Last year we had three of them. So far we've made it through two months without one, but fear not campers - there's a new Budget in town. This is everything you need to know about this month's fiscal update from the government.
When is the Budget 2016 and how to watch live
Chancellor George Osborne is expected at the dispatch box around 12:30pm, Wednesday 16 March, immediately after Prime Minister's Questions.
And of course, City A.M. will be providing updates and analysis of all the big announcements as they happen. This is what you might want to look out for.
An eight-month Treasury consultation has made big pension reform likely.
The three-tiered system of incremental tax relief of basic-rate (20 per cent), higher-rate (40 per cent) and additional-rate (45 per cent) could be replaced with a single flat rate, with 33 per cent being the oft-quoted middle ground.
Lower earners will benefit from a higher single rate as their pension contributions will be reduced while higher-rate and additional-rate taxpayers will likely see a drop in the amount of tax relief they are entitled to, meaning they will have to pay more to see the same pension contributions they currently enjoy.
Tom McPhail, head of pensions research at Hargreaves Lansdown, said the annual allowance is likely to be reduced from £40,000 to as low as £25,000.
“Whether it is the rate of relief, the amount which can be saved or both, I will be amazed if the day after the Budget, higher earners can still enjoy all the tax breaks on pensions available to them today," he said.
Osborne may, alternatively, introduce a pensions Isa, where contributions will receive no tax breaks but money will eventually be withdrawn tax free. However this would be a more complicated way of addressing the issue.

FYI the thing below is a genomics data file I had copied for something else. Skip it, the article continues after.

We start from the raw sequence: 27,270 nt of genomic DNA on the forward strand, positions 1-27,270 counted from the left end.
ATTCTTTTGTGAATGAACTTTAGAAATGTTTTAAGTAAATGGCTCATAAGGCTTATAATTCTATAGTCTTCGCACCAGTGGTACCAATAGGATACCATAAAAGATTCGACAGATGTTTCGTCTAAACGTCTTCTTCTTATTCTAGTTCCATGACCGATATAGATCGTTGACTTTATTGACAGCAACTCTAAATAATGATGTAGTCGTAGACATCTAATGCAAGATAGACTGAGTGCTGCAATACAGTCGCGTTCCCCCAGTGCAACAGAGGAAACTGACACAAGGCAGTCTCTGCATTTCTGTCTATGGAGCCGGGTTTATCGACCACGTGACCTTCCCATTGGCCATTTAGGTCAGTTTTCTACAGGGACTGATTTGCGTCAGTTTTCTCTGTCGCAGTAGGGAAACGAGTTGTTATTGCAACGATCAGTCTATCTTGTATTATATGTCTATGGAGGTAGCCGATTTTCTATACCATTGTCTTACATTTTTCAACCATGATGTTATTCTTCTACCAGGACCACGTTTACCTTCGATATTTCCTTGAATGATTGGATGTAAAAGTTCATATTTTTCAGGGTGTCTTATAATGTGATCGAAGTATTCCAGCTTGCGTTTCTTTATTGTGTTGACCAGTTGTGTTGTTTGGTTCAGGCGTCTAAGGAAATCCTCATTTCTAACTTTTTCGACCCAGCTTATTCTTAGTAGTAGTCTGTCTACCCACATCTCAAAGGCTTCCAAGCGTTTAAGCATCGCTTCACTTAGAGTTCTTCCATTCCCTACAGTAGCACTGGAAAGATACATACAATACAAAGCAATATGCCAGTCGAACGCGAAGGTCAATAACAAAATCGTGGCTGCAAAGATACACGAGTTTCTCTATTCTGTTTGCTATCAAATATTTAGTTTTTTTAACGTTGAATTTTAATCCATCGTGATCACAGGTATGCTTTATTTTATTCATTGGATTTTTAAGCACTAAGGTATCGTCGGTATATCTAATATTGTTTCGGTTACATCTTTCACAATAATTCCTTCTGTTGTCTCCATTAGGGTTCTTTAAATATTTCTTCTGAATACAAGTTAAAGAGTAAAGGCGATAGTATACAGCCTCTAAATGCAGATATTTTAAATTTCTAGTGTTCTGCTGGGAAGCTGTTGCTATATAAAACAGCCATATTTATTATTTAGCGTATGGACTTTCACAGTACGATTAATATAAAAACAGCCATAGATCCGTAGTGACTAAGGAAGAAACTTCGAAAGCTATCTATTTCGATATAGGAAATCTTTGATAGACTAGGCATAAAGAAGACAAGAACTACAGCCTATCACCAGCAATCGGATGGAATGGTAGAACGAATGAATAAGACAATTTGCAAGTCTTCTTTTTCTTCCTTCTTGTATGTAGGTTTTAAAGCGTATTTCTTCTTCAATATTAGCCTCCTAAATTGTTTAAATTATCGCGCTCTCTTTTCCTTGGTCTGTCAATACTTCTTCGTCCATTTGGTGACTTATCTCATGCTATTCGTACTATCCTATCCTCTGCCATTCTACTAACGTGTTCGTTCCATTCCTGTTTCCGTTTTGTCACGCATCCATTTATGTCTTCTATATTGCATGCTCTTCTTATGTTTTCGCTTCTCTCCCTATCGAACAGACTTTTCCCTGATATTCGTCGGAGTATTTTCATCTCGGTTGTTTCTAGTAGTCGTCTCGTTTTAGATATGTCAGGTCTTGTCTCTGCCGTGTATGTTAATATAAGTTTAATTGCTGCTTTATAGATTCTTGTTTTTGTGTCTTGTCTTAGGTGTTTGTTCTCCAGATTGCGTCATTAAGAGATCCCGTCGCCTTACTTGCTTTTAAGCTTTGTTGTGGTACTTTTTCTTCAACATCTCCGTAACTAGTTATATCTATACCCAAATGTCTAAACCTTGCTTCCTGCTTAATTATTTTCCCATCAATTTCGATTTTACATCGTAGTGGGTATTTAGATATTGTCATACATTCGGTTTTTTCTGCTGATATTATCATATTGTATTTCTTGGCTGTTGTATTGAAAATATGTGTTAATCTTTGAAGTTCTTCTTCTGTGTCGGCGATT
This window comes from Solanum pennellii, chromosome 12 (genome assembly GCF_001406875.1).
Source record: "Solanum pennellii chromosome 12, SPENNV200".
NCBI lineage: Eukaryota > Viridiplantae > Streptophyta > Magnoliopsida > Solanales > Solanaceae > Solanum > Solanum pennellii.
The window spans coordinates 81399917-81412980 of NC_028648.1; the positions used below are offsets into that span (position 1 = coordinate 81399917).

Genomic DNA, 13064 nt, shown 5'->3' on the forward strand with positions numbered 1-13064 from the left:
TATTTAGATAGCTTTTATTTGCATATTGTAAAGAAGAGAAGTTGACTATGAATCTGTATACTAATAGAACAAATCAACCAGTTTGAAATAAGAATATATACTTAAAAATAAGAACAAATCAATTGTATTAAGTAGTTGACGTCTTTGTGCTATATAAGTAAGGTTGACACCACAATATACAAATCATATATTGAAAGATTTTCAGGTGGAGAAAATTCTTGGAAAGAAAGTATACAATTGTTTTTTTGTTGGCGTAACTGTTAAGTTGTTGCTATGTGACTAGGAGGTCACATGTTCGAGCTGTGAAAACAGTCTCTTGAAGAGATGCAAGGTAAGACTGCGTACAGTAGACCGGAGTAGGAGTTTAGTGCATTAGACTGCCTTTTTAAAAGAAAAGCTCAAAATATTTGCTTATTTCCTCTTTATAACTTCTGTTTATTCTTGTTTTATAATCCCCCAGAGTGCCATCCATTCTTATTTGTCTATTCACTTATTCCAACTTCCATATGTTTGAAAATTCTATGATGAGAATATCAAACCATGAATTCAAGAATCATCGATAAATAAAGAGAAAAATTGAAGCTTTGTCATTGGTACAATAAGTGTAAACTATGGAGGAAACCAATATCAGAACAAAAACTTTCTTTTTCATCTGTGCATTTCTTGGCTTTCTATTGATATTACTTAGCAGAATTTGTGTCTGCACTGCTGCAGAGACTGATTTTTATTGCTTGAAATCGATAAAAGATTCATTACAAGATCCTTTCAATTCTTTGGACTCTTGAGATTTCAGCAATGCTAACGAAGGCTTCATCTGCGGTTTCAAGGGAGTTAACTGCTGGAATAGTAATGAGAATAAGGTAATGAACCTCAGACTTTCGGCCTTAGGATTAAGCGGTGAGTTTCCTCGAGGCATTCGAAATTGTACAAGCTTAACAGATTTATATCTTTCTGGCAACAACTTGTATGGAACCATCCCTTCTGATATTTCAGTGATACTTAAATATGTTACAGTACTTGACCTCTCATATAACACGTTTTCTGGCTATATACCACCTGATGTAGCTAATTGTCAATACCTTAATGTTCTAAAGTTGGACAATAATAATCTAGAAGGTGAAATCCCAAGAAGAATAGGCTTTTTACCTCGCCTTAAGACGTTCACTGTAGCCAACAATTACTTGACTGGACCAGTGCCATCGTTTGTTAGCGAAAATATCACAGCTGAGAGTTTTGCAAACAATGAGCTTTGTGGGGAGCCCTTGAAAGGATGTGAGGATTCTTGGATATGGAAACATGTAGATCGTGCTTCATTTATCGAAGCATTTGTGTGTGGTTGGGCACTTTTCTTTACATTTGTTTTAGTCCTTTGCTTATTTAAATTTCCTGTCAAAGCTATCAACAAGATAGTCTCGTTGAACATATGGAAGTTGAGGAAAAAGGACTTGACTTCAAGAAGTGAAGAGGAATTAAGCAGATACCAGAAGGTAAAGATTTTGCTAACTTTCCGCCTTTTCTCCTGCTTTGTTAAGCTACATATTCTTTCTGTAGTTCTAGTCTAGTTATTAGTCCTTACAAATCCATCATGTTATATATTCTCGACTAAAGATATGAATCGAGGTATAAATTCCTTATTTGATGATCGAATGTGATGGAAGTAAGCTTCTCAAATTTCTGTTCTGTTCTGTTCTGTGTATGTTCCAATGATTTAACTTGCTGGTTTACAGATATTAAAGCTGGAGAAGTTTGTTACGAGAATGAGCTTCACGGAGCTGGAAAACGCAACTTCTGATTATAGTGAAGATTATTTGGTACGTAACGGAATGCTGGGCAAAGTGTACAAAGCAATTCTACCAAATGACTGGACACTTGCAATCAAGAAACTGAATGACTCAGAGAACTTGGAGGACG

Former pensions minister Steve Webb warned last week that the chancellor plans to drop this £4bn “extra tax bombshell” and get rid of the so-called tax-free lump sum, which would make pensions for new savers more like Isas.
A pensions ISA would see retirement savings change to a system where tax is charged on contributions but not withdrawals, which is the opposite of the current system.
Which taxes are going to be raised?
Fuel duty is one area that could see an increase in next month's Budget, having been frozen for the last four years. The slump in oil prices may make an increase more attractive to the chancellor as the impact on consumers’ pockets will be lower.
But the industry is not so keen. AA president Edmund King told the Express that tax still makes up 73.4 per cent of the price of a litre of petrol, strongly arguing against a rise.
George Osborne has already warned of further spending cuts in the Budget and has set himself a target to move the public finances into the black within five years.
"We may need to undertake further reductions," he told the BBC as figures showed the UK economy was smaller than expected.
Last October, the OBR forecast the budget to be in surplus by around £10bn in that financial year.
The sale of the final chunk of Lloyds shares – which was expected to raise £2bn for Treasury coffers – was delayed due to “turbulent markets” weighing on the share price.
Will there be further changes to buy to let?
It's rumoured that the chancellor could potentially limit tax breaks further or introduce more charges to deter landlords buying homes.
This is on top of the three per cent increase in stamp duty charges that are to be introduced in April having been outlined in a previous Budget.
The policy will affect buy to let landlords but also parents buying property for their children or a couple buying a home together if one of them is already a homeowner.